The idea to run a fake spike wasn't flawed. Not communicating it properly with the guys on the field and throwing to a guy who was triple covered was the problem. Coulda chucked the thing out of the end zone.
Here's some jedi mind tricks of winning a bunch of stuff:
- When a call goes against you, it's on to the next play, wherever the line of scrimmage is. New down, new distance, new situation.
- It's not 59 minutes and 30 seconds. It's 60 minutes. (Um, plus overtime as needed.)
- When you have any other kind of bad luck, see "when a call goes against you."
- Everybody on the team think this ^^^
It's not rocket surgery. But I can only think of 1 team that consistently approaches games this way - fortunately, it's the one I like the best.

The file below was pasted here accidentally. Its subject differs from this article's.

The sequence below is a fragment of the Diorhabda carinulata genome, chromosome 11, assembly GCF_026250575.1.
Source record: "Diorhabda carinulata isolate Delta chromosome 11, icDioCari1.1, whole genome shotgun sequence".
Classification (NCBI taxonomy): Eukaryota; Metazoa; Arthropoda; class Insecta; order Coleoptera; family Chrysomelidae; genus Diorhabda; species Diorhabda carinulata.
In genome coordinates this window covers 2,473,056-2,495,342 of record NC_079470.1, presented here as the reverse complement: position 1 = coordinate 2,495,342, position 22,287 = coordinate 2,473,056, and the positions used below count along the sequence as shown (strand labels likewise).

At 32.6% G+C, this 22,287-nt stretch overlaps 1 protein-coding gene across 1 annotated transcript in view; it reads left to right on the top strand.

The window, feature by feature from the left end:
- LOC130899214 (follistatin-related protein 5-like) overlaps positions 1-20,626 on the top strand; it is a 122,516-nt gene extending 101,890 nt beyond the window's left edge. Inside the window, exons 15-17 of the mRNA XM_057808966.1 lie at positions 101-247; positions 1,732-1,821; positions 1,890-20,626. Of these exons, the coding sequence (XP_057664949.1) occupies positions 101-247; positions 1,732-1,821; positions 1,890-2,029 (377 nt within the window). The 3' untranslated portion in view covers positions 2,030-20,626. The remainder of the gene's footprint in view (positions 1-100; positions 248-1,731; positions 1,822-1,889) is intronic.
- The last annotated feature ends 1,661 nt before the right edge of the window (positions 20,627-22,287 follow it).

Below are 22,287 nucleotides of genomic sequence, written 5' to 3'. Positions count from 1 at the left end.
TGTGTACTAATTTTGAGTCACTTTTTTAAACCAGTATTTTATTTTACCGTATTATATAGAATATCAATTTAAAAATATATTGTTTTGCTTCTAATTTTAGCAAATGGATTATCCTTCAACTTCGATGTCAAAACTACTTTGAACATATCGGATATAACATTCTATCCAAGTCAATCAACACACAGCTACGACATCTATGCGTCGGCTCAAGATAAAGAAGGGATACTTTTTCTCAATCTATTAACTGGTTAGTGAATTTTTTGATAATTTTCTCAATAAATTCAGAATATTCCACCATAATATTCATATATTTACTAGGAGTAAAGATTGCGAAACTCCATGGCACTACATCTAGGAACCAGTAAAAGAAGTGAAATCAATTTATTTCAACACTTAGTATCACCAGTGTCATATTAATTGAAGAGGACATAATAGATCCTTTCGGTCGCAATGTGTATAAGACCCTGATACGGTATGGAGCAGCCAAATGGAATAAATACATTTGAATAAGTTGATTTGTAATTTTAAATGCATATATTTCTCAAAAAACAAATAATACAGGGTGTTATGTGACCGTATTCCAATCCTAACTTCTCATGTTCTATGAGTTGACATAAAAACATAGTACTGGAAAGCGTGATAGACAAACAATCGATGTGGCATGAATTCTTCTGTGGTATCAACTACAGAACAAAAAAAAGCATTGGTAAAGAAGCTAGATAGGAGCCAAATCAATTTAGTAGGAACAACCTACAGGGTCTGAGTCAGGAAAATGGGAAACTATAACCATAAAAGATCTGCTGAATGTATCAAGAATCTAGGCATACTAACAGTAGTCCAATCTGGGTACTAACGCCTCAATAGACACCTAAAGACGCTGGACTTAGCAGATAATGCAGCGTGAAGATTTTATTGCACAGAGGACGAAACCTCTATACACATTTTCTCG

By the way, you know what all of the above looks like if it's not your team?
"The Patriots get all the important calls"
"The Patriots get lucky"
"The Patriots cheat."
Whine about the non-catch all you want, Pixburgh. That interception's on you.
Whats that, he wouldn't have had to throw it at all if the call went your way? But that "if" is a counterfactual. Was HE thinking that? Undisciplined!
What's that? A coaches/QB disagreement? Maybe after the play would be the time for that?
At least that would be the breakdown if we look honestly at it.
After watching the "Turning Point" footage of the Steelers sideline, I think Ben is right. That mess is on the coaching staff. Ben should have been given clear instructions on what to do in that situation and the rest of the team should have been on that same page.